S. maltophilia is an opportunistic ocular pathogen which is known to cause conjunctivitis,  keratitis,  and endophthalmitis. , We present a case of microbiologically proven S. maltophilia conjunctival ulcer. The organism isolated from our patient was resistant to aminoglycosides. It was, however, sensitive to most quinolones and co-trimoxazole, and the patient responded well to treatment with both.
Penland et al.  reported that most infections caused by this organism occur in patients with ocular compromise, and the characteristically resistant antibiogram of S. maltophilia limits the therapeutic options. Our case did not have any ocular compromise, but the antibiogram susceptibility showed similar results.
Timely identification of the organism is important in the management of ocular infections caused by S. maltophilia. Culture and sensitivity additionally helps in determining the drugs to be used. Das et al.  have reported a successfully treated case of endogenous endophthalmitis due to S. maltophilia infection with antibiotic sensitivity-guided antibacterial therapy. Stenotrophomonas infections, especially conjunctivitis/conjunctival ulcer, have a good prognosis if treated appropriately.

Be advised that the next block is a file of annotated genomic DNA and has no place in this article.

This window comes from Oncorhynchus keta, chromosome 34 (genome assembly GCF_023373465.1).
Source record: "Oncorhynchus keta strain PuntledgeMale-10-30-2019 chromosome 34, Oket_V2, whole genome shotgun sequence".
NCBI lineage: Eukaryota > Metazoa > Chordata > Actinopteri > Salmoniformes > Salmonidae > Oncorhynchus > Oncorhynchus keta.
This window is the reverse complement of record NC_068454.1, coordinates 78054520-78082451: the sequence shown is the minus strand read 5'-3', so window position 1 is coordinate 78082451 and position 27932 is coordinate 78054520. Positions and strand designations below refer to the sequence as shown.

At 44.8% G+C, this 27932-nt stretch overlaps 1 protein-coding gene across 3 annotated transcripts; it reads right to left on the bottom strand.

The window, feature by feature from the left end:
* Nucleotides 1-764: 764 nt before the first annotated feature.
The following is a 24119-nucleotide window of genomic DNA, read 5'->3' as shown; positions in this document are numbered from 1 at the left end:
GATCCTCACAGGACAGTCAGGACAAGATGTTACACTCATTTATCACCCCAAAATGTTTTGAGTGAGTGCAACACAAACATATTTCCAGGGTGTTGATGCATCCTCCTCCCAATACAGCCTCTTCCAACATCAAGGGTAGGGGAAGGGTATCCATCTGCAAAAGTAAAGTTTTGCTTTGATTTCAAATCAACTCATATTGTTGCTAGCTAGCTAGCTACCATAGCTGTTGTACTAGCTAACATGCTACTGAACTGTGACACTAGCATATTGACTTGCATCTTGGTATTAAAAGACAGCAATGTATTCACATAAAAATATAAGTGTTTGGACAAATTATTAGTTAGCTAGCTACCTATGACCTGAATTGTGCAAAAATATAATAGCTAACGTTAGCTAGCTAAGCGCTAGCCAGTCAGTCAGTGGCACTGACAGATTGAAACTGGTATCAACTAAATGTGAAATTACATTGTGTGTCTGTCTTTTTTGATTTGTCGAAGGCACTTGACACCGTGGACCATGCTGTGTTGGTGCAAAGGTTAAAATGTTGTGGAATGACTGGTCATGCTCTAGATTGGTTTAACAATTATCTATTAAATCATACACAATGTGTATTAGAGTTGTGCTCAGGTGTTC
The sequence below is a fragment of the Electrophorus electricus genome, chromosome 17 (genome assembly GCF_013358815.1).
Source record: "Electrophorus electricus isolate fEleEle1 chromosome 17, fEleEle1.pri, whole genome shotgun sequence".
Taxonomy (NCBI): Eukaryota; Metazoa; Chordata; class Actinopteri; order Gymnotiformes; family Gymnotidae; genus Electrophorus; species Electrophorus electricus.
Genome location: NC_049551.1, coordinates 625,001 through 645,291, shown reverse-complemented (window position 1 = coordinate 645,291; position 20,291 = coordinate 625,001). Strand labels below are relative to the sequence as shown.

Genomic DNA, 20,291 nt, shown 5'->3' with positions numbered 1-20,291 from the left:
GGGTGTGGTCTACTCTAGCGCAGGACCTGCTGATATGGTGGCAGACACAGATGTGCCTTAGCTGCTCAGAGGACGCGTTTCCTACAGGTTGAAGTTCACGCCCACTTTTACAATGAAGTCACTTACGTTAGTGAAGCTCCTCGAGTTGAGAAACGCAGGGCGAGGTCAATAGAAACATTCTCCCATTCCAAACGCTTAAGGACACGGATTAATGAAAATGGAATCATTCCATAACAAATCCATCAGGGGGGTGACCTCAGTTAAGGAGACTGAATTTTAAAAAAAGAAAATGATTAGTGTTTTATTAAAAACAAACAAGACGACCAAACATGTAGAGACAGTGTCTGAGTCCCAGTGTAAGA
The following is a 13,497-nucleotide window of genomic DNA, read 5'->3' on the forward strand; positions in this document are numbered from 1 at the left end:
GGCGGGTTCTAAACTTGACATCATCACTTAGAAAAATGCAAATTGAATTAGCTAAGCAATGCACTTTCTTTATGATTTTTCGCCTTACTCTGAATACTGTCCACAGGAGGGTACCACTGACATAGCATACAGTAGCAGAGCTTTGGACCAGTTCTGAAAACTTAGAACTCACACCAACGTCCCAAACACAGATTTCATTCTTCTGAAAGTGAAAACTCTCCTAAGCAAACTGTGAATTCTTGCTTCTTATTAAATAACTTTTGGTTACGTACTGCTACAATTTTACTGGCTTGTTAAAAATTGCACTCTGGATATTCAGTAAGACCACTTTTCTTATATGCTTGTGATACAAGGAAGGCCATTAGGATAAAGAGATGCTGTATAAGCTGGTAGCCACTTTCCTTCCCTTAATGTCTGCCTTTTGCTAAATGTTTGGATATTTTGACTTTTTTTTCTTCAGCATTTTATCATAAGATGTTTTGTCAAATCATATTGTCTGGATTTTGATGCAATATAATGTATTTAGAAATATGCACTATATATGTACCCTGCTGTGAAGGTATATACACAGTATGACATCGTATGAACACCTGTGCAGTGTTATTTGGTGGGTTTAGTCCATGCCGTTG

To conclude, we report, to the best of our knowledge, the first case of conjunctival ulcer caused by S. maltophilia that resolved completely without any morbidity owing to early recognition and appropriate treatment. It would thus be prudent to keep in mind S. maltophilia as a possible pathogen in the etiology of conjunctival ulcer.
| References|| |
|1.||Palleroni NJ, Bradbury JF. Stenotrophomonas, a new bacterial genus for Xanthomonas maltophilia. Int J Syst Bacteriol 1993;43:606-9. |
|2.||Denton M, Kerr KG. Microbiological and clinical aspects of infection associated with Stenotrophomonas maltophilia. Clin Microbiol Rev 1998;11:57-80. |
|3.||Penland RL, Wilhelmus KR. Stenotrophomonas maltophilia ocular infections. Arch Ophthalmol 1996;114:433-6. |
|4.||Das T, Deshmukh HS, Mathai A, Reddy AK. Stenotrophomonas maltophilia endogenous endophthalmitis: Clinical presentation, sensitivity spectrum and management. J Med Microbiol 2009;58:837-8. |
[Figure 1], [Figure 2], [Figure 3], [Figure 4], [Figure 5]